the long/short strategy. difficult to lose money as an equity fund when everything is rallying? exactly. to get things are weighing on them -- the low volatility and the interest rate environment extended for many, many years, and the long/short funds that have made a lot of money on short that's, that is getting harder and harder. some of the passive benchmarks are really taking some of the short stocks or the stocks that would be initially shorted with them along the way. have you on to tell us about managers that are still operating? i feel like this is becoming such a hot story, when i read one of these, i am like, i just assumed that they closed by now. reporter: it has been a head weeks for our team. i am almost getting them confused. but there are some hedge fund
managers that are quietly doing well in two main areas. one is ai -- those that are starting to integrate the computer driven trading better than others and the others that have gone long tech stocks, which does not make them that different from a good mutual fund manager. they are doubling down on tax. reporter: exactly. scarlet: let's bring it back to alan howard. you mentioned ai -- you mentioned ai. he is looking to integrate that into the funds? diversifyingy are to survive by going into fun services next year, but also experimenting with ai. they are not incorporating it told,rading, we have been but they are incorporating it into strategies. there is such a range.
some people say that they are putting a tech person, an engineer next to the manager of the fund for many, many years, and others are trying to look at algorithms that can make the traits on their own. we were talking about this earlier on on bloomberg markets, the japanese pension fund, saying that one day we will have the big tech labels disrupt the industry even more dramatically. --orter: i think two things one on the cautionary side, not to get too excited or fearful. it's an extremely regulated space. into not just to jump asset management. but they are competing for talent, trying to evolve over the future. that makes it really hard here it and it's really difficult to apply computer models to trading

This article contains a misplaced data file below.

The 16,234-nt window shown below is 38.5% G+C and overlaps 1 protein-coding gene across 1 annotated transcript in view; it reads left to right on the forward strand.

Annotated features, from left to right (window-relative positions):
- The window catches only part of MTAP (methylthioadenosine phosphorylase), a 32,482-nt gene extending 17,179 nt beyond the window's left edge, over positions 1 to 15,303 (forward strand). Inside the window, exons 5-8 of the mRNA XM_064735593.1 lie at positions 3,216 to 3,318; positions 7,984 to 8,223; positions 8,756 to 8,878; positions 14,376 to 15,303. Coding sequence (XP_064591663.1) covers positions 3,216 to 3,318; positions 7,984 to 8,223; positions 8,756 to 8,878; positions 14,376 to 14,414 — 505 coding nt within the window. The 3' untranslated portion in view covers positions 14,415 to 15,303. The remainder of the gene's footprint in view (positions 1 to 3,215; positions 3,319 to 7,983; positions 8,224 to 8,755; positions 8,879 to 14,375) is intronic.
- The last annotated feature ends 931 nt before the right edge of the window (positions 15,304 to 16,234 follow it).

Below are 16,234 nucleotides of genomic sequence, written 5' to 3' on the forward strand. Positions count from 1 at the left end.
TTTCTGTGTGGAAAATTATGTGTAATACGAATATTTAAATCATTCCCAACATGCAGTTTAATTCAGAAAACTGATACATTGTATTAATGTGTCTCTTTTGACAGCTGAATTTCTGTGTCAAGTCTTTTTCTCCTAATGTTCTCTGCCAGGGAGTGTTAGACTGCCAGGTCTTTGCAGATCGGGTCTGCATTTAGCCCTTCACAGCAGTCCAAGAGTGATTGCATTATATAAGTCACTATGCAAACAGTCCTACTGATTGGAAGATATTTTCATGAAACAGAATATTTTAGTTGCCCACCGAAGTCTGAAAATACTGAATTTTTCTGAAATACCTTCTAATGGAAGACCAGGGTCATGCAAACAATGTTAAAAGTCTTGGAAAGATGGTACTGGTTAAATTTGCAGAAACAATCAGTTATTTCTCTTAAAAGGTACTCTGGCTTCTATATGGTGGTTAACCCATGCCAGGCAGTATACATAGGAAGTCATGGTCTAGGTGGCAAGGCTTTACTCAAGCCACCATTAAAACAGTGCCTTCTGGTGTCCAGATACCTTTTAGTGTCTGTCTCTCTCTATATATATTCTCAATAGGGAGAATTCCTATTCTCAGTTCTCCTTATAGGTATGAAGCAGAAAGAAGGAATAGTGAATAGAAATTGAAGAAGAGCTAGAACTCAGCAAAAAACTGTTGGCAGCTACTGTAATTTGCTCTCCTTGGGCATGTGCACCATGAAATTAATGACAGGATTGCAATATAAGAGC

once you go beyond looking at the economic data. it's really hard to spot the tech within milliseconds. julia: very quickly -- we were talking about the shifting nature of hedge funds. maybefast-forward, and you do not have a sense of what at what point-- will alternative assets be a greater proportion of people's portfolios going forward? or as a subset of the industry itself? reporter: there are managers who notthat low returns are going away. what does that mean? people will turn more to yield,tives to get more especially as the baby boomers move off into retirement and need income. notrnatives are incidentally scalable. it's not so easy to become a
blackrock in alternatives because you can't just make and etf of 100 publicly traded stocks. i think that something hedge funds are really trying to pivot towards, but it's not easy to do . peggy collins, great analysis. peggy and her team have been leaving the way here. julia: fabulous couple of weeks. thelet: jpmorgan says credit cycle still has some room to run. you will hear from the top companies in credit. this is bloomberg. ♪